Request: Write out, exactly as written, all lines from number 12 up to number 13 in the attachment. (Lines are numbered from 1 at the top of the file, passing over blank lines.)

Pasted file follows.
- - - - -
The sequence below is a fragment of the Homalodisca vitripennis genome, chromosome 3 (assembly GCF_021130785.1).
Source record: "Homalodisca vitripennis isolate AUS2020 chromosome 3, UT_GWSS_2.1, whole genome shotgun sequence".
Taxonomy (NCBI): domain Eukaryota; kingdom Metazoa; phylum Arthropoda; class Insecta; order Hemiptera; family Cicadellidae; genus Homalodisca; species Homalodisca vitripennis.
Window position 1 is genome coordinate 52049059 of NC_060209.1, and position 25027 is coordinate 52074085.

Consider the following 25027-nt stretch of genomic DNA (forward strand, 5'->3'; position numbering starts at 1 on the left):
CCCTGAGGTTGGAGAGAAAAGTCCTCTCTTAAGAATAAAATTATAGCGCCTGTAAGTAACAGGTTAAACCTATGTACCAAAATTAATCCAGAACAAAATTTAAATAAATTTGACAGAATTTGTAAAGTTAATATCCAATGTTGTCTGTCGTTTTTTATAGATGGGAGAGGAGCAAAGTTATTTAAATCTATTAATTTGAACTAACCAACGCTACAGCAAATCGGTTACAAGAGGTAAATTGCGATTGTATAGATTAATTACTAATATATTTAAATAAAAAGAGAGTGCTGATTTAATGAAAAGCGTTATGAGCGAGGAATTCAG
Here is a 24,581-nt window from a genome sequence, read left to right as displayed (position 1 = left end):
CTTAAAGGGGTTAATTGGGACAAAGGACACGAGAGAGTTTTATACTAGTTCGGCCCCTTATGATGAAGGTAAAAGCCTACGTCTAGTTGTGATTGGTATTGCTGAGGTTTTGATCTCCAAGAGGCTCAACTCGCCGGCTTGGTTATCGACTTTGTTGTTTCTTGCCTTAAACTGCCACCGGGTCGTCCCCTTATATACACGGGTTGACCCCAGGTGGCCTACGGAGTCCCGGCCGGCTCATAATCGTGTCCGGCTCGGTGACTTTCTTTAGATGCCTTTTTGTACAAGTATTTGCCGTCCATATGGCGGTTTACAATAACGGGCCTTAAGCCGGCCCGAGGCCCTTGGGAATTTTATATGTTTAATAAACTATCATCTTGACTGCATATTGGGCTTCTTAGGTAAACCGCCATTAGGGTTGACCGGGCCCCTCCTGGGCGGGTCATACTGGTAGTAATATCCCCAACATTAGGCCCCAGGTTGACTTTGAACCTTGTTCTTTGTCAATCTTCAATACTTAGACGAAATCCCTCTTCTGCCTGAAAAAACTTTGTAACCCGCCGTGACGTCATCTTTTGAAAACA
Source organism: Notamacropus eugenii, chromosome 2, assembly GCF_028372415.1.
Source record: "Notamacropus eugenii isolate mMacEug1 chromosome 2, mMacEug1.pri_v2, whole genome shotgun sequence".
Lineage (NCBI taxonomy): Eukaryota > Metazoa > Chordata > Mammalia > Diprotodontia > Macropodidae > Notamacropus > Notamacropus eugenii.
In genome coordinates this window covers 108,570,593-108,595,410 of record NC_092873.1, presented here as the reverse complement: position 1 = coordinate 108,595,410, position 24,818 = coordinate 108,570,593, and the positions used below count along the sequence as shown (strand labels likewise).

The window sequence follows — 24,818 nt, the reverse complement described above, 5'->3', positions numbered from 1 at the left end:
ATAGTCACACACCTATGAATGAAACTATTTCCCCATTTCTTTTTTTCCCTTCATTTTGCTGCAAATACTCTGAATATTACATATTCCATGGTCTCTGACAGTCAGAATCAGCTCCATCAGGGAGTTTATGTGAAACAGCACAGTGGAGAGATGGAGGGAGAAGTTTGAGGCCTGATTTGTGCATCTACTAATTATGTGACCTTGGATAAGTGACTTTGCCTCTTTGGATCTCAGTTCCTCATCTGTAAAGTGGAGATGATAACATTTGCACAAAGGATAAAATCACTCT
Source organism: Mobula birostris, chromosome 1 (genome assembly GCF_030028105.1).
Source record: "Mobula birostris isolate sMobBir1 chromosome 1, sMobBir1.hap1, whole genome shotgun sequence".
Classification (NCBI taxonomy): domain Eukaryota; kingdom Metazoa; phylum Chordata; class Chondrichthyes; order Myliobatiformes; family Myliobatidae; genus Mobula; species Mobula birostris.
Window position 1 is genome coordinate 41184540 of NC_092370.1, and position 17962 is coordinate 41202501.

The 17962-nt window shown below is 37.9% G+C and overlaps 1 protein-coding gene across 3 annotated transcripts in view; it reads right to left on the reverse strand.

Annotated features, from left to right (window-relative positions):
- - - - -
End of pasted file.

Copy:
In genome coordinates this window covers 108,570,593-108,595,410 of record NC_092873.1, presented here as the reverse complement: position 1 = coordinate 108,595,410, position 24,818 = coordinate 108,570,593, and the positions used below count along the sequence as shown (strand labels likewise).

The window sequence follows — 24,818 nt, the reverse complement described above, 5'->3', positions numbered from 1 at the left end: